This board was very helpful in providing tips on where to eat during my recent vaca in Puerto Rico. I thought I might return the favor by adding my 2 cents on the various places my girlfriend and I ate.
We flew into San Juan and immediately left for the northwest coast beachside town of Isabella. Along the way (Rt. 2) we picked up some ROADSIDE BANNANAS that were delicious -- 50 cents for two pounds. We stayed in Isabella at the OCEAN FRONT BEACH HOTEL, which has the most attractive restaurant on the beach, and excellent food. Tops was the Mahi Mahi ceviche, cured in coconut and limejuice making the fish's texture like butter, with a delectable sweet and sour flavor. A few days later we ate at the resto located at the nearby VILLAS DEL MAR HAU resort and it was terrible. Way overcooked grilled lobster for $30. Do not eat there. Breakfast in the area is tough. You will be forced to find a nearby bakery, AKA panaderia, of which we found none that were more than adequate. Load up on fruits before you show up.
While staying in Isabella we took several day trips into the surrounding area. Central P.R. is rather uncharted territory, food wise, so most choices were made spontaneously. We ate at various ROADSIDE LUNCH STANDS, which are very tasty. Lunch is early there, 11:00 AM - 1:00 PM, so don't wait too long. One must-visit is the HELLADERIA in Lares. Hellado is the P.R. version of ice cream, but closer to gellato. The one in Lares, located in the town square (just ask anyone around where the helladeria is and get ready to spend some time looking for parking on the hilly streets), is famous in the area. They are known for crazy flavors, including chicken and rice, dirt, and on the day we were there, garlic (ajo). More tasty choices include corn, pumpkin, and many tropical fruits. If your timing is right you should try and get to the AGRICULTURAL MARKET in San Sebastian on Fridays from 10:00 AM to about 6:00 PM. It's a pretty large affair, with livestock, clothes, gadgets and fruits. Food is also available. I got a pint of homemade vinegar suffused with garlic and chilies -- a popular condiment. Also I had a glass of cane juice where they put the sugar cane through something like an old-fashioned clothes wringer to press out the juice. Very sweet, with earthy undertones.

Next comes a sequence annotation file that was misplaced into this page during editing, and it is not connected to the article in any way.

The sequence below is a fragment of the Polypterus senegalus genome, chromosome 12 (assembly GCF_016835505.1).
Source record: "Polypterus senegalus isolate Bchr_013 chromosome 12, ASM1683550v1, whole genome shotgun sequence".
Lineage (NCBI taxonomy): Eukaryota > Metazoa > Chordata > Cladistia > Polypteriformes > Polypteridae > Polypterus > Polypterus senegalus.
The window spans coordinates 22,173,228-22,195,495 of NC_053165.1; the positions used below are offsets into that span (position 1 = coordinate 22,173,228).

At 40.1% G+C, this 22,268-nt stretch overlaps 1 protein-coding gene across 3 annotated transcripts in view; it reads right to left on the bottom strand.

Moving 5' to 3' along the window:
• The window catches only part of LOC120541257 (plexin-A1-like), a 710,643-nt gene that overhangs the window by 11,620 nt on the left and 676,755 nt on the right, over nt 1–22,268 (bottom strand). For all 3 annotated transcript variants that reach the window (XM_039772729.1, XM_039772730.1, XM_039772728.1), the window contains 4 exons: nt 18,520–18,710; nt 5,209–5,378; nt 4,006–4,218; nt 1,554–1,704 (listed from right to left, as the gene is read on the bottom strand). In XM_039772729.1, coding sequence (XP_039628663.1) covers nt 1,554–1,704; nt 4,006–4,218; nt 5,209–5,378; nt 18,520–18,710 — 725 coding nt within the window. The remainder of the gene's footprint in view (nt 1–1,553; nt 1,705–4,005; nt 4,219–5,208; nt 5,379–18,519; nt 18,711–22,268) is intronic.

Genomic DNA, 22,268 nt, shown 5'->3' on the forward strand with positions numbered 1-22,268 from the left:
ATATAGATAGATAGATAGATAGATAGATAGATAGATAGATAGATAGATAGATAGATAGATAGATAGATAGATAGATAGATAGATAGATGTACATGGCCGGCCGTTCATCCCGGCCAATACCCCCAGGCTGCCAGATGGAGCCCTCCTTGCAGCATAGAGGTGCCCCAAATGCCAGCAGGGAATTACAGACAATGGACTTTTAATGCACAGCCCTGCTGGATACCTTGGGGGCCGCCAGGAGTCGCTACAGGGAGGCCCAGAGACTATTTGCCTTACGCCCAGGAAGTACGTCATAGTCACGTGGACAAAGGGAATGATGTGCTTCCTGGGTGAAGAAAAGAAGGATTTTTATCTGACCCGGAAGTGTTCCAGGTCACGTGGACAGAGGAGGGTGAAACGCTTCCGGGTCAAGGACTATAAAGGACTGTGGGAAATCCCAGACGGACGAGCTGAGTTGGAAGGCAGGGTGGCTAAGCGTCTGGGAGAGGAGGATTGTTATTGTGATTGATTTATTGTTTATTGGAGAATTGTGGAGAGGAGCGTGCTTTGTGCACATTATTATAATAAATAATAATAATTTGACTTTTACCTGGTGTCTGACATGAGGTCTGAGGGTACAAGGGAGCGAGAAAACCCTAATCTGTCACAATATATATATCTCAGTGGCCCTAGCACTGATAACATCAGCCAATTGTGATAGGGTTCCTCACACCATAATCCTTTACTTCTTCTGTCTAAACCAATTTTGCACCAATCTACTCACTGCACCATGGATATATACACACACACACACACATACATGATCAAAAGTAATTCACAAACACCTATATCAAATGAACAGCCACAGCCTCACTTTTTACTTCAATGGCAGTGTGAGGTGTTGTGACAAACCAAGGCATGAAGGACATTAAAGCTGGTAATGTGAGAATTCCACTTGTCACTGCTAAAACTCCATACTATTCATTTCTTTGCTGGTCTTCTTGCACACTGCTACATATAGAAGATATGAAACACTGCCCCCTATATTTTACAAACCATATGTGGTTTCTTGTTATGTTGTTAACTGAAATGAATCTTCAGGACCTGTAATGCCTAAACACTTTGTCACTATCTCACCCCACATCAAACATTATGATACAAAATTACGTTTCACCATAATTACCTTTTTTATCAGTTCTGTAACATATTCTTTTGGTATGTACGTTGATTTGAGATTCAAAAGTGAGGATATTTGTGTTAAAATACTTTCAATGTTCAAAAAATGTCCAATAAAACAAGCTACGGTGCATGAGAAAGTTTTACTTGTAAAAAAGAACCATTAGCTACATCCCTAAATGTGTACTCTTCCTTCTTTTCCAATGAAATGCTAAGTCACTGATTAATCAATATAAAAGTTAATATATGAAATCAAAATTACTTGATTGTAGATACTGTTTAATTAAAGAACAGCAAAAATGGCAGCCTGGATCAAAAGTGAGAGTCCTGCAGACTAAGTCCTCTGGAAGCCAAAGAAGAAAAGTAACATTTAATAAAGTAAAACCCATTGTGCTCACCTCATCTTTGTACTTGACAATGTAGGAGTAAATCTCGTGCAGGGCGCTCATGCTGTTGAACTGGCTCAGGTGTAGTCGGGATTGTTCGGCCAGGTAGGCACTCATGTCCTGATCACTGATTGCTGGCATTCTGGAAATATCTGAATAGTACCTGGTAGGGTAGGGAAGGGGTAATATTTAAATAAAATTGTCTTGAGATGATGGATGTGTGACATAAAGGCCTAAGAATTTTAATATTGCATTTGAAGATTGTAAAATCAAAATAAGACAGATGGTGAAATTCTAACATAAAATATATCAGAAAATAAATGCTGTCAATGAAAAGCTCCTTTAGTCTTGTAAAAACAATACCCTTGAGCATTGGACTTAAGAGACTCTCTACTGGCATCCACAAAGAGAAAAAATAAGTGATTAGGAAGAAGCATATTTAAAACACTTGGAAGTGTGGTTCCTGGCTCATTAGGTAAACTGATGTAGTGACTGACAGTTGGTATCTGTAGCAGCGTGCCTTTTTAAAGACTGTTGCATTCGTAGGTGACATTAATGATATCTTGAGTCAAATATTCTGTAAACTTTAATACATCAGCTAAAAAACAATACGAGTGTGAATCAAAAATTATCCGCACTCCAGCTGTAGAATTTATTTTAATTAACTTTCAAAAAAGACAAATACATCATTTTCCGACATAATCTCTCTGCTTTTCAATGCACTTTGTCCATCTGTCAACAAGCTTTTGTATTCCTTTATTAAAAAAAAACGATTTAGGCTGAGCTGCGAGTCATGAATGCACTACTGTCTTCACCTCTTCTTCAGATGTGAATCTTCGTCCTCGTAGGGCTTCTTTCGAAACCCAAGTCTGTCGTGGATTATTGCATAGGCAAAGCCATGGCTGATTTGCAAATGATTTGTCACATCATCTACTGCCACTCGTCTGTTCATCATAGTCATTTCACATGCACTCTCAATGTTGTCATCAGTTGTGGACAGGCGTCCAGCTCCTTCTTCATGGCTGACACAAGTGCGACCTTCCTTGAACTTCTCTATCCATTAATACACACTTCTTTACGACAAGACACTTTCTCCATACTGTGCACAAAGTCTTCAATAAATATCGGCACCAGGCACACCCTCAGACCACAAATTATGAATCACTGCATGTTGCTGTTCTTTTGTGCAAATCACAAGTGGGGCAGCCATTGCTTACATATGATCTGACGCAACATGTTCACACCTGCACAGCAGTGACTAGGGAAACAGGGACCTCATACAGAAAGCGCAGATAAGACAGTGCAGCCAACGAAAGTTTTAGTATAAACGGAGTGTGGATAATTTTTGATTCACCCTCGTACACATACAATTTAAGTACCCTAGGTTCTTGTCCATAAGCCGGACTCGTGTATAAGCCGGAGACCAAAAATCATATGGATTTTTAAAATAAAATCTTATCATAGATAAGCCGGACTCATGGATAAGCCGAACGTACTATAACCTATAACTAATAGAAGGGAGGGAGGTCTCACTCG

We returned to San Juan for our last two days. We stayed at the HOSTERIA DEL MAR, in Ocean Park, a gated suburb of S.J. The hotel resto, located right on the beach, was a delight to sit in. It was rather pricey ($50 for lunch for two) but the food was generally quite good. To our relief they have a selection of excellent salads, something that P.R. cooking generally lacks. The mahi mahi wrap was delish, but the so-called FouFou -- plantain chips with a blackbean/plantain dip -- was quickly tiresome. Half the price and only three blocks away, REPOSTERIA KASSALTA on Ave. McLeary, should not be missed. Bright and clean with mouthwatering pastry displays, this was the best café we ate in. Try any of their pressed sandwiches, like the media noche, the P.R. version of the cubano: ham and pulled pork smothered in melted swiss with mustard and pickles, it is pressed between two halves of a yellow, slightly sweet bread. This was also where we had the best café con leche (coffee with hot milk) on the trip. Rich like cocoa, we had to have seconds! We also tried their mallorca, a sweet, twirled bun with powdered sugar on top, but it was not as tasty as the ones at LA BONBONERA, a famous café in Old San Juan. There they cut them laterally, smear butter inside and hot-press them down to a crispy wafer. Heavenly. Our "splurge" dinner was at OSTRA COSA, a seafood resto in Old San Juan that got positive reviews in all our books. The setting, al fresco in a quiet courtyard, is lovely, but ask for the bug spray they keep at the bar. The gregarious owner gives you very personal service, sitting down at each table and asking what seafood you like. Then he decides what you will eat, with the caveat that you can reject anything for any reason. The appetizers were tops -- fresh anchovy fillets in a vinaigrette and smoked calamari with seaweed. The main dishes were disappointing, however. The salmon in mustard/white wine sauce was sent back due to overcooking. The grilled prawns were better (they come with a detailed lesson in how to eat them from the owner) but were also overdone. (Is overcooking endemic to P.R. cuisine?) If you eat here, insist on nothing but appetizers. By far the best restaurant we ate in was MI CASITA BLANCA, on Calle Tapia. Mentioned elsewhere on this message board, they specialize in regional cooking. Aromatic and homey, it was a true respite on Sunday afternoon, when they serve an all-you-can-eat buffet. We packed away salted cod with eggplant, beef stew, corned beef ground up with spices, a kind-of P.R. shepard's pie with mashed potato on top of meat, and rotisserie chicken. All of it excellent and reasonable priced.